II Devaluation

Document Sample
II Devaluation Powered By Docstoc
					                                                                       (edited draft of April 14, 2005)


                               By Charles R. Irish and Robert W. Irish1

        The news is not good. The emerging nuclear capabilities of North Korea and Iran
make clear the serious threats from weapons proliferation. At the same time, each day
brings new threats of terrorism from previously unheard of corners of the world, and the
tsunami of December 26, 2004 stands as a stark reminder that not all threats are
manmade. While the Chinese economy acts as a major engine of economic growth for the
Asia/Pacific region and brings prosperity to hundreds of millions of its own people, high
levels of unemployment and dangerous structural problems may cause that economy to
implode with dire consequences both at home and abroad. The United States, for its part,
is having difficulty matching its rhetoric with the development of effective programs for
dealing with expanding terrorist threats and its declining image abroad. At the same time,
its eroding employment base at home is a cause of national angst and the massive
imbalance in U.S. trade is widely viewed as a threat to the global economy.

        At this troublesome point in history, the Sino-American relationship is pivotal. If
the most powerful country in the world teams with the world's most populous and vibrant
country, the result will be greater prosperity and stability throughout the world. China and
the United States working together can bring greater stability to Northeast Asia, they can
diminish the threats posed by Islamic Fundamentalists and other groups determined to
disrupt the current social order, and they can resuscitate the Doha Round of Multilateral
Trade Negotiations, which could bring very tangible benefits to the poorest parts of the
world, including many of the areas hit by the tsunami. A cooperative Sino-American
partnership could do all this and coincidentally reduce the risks posed by China's
structural economic problems and actually promote economic and perhaps even political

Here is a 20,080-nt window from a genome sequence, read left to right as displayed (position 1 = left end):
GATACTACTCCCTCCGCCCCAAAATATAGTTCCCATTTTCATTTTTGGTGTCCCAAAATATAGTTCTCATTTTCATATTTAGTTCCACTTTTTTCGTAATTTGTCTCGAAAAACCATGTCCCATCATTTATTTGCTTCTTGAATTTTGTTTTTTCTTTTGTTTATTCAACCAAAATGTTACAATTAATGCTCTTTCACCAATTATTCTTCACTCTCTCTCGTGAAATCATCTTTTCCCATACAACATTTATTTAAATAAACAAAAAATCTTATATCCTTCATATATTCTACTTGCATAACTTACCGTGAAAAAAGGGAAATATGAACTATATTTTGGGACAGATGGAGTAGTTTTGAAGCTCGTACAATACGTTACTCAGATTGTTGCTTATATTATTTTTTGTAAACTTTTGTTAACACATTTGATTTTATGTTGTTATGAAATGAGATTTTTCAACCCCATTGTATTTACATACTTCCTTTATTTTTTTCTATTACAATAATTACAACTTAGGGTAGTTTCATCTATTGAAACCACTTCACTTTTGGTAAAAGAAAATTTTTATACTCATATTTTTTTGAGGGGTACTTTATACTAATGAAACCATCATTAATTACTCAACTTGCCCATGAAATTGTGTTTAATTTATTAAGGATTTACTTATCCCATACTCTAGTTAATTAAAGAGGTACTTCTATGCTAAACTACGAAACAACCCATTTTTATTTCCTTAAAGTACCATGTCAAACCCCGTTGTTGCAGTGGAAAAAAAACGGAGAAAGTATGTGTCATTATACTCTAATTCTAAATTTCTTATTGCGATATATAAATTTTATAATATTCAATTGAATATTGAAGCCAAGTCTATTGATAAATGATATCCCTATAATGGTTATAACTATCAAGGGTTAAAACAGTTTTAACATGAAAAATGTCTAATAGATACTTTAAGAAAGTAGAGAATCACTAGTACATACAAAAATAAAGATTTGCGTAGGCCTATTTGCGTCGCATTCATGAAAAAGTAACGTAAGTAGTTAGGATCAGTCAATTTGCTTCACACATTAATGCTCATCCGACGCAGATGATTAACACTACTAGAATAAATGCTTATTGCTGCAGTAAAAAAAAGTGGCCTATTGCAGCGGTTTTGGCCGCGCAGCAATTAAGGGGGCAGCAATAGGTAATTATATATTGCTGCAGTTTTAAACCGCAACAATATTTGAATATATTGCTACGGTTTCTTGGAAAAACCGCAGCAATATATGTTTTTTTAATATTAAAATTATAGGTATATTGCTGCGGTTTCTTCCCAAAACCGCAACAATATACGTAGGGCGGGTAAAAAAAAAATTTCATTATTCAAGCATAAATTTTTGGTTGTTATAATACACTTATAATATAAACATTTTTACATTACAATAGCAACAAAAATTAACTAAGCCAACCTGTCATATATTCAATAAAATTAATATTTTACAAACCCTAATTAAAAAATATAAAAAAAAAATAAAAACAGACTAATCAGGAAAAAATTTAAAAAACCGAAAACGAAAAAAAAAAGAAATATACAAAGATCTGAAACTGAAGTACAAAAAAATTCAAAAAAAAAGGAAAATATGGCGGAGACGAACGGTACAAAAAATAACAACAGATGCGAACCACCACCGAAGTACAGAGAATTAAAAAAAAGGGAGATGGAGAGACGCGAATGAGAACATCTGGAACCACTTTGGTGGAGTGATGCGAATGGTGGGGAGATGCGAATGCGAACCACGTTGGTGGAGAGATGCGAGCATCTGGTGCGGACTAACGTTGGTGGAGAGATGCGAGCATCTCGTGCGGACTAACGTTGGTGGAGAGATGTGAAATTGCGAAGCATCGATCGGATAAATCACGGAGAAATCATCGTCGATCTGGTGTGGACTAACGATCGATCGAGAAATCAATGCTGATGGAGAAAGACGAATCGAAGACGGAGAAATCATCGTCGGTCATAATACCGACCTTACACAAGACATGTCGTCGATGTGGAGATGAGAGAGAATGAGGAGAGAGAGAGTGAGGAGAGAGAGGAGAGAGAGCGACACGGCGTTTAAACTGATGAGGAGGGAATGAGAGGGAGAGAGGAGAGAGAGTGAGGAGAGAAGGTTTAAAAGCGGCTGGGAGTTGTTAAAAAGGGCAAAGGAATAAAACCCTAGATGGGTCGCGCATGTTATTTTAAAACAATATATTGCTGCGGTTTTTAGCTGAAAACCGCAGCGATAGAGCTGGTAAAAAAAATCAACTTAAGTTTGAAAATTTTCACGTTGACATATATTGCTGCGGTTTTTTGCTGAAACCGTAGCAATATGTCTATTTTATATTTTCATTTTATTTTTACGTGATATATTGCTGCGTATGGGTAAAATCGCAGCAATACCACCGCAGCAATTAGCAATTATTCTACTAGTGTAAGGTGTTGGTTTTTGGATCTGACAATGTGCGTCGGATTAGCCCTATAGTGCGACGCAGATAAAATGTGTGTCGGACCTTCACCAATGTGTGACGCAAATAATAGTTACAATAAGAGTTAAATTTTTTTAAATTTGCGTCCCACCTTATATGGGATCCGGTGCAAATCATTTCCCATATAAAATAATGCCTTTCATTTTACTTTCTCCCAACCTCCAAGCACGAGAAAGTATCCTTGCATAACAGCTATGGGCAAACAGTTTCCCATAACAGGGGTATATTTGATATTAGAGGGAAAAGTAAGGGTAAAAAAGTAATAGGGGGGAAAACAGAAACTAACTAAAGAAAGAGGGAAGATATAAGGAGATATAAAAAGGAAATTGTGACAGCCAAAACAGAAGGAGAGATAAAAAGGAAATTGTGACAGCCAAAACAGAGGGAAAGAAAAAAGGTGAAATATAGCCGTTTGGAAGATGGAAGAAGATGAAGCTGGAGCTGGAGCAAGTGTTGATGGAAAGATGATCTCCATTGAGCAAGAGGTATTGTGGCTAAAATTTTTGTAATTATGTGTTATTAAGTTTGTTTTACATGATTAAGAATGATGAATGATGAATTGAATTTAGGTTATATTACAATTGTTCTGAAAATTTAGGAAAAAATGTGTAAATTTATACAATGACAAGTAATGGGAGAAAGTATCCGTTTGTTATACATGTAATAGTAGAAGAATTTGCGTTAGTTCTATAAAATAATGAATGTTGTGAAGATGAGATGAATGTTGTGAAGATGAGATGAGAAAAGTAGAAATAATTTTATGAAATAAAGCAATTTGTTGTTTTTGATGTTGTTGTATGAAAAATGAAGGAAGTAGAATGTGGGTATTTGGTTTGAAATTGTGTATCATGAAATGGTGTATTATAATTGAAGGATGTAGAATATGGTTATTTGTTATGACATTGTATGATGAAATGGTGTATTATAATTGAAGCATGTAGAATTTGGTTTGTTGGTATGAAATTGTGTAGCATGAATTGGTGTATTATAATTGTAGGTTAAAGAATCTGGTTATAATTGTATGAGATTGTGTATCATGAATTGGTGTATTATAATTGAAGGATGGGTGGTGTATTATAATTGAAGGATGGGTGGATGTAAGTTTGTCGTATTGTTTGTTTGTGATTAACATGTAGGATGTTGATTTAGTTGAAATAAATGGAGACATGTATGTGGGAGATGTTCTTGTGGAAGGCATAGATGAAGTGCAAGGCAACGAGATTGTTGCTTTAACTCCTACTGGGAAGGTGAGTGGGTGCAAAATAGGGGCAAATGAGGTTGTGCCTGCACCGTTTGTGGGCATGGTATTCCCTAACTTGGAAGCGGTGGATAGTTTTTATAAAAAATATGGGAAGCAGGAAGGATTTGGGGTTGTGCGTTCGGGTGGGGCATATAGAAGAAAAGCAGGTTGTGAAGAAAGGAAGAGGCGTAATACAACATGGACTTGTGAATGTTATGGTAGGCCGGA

liberalization in China. And the effects of doing all of the above would be to give the
United States the opportunity to focus on the real, not false, challenges facing the U.S.
economy and at the same time reburnish the heavily tarnished image of the United States.

         If China and the United States cannot cooperate, however, both countries will
suffer and the world will be a poorer and more chaotic place. Unfortunately, the frequent
vilification of China by U.S. government, business and labor leaders raises tensions
between the two countries and makes bilateral cooperation more problematic. A major
source of the continual tension is trade between China and the U.S. The U.S. charges
most frequently made against China's international trade policies are threefold. The most
common criticism is that the Chinese yuan is significantly and intentionally undervalued.
The undervaluation of the yuan is an important ingredient in the second criticism, which
is that China’s surging imports into the U.S. are the result of ―unfair trade practices.‖ The
 Charles R. Irish is the Director of the East Asian Legal Studies Center and Volkman-Bascom Professor of
Law at the University of Wisconsin – Madison. His son Robert W. Irish is an associate with the law firm of
Alston and Bird in Washington, D.C. We both give special thanks for thoughtful and sometimes quite
critical comments from Larry Church, Susan Katcher,, Nan Kaufman and Fredericka Paff.
Chinese imports, it is claimed, are stealing U.S. jobs, especially in the manufacturing
industries. The third criticism is that China is not abiding by its WTO obligations to open
up its markets and protect intellectual property rights, with the consequence that U.S.
export opportunities are diminished.

        Our basic position is that the criticisms of China's international trade policies are
largely in error or significantly exaggerated. Many of the errors and exaggerations arise
from the rough and tumble of the U.S. political system where confrontational
negotiations and public criticisms are commonplace. U.S. political leaders and special
interest groups use strong rhetorical tactics to impress the domestic audience, but the
same rhetoric may be received with great dismay and anger in China and other foreign
venues where the political process is much quieter and less confrontational. Therefore,
the purpose of this essay is to explain the errors and exaggerations in the criticisms of
China's international trade policies. Both of us have a deep commitment to improving
Sino-American economic relations for the mutual benefit of both countries as well as for
other parts of the world, so our hope is that this essay will contribute to toning down the
criticisms and directing them in a more productive direction. China is certainly not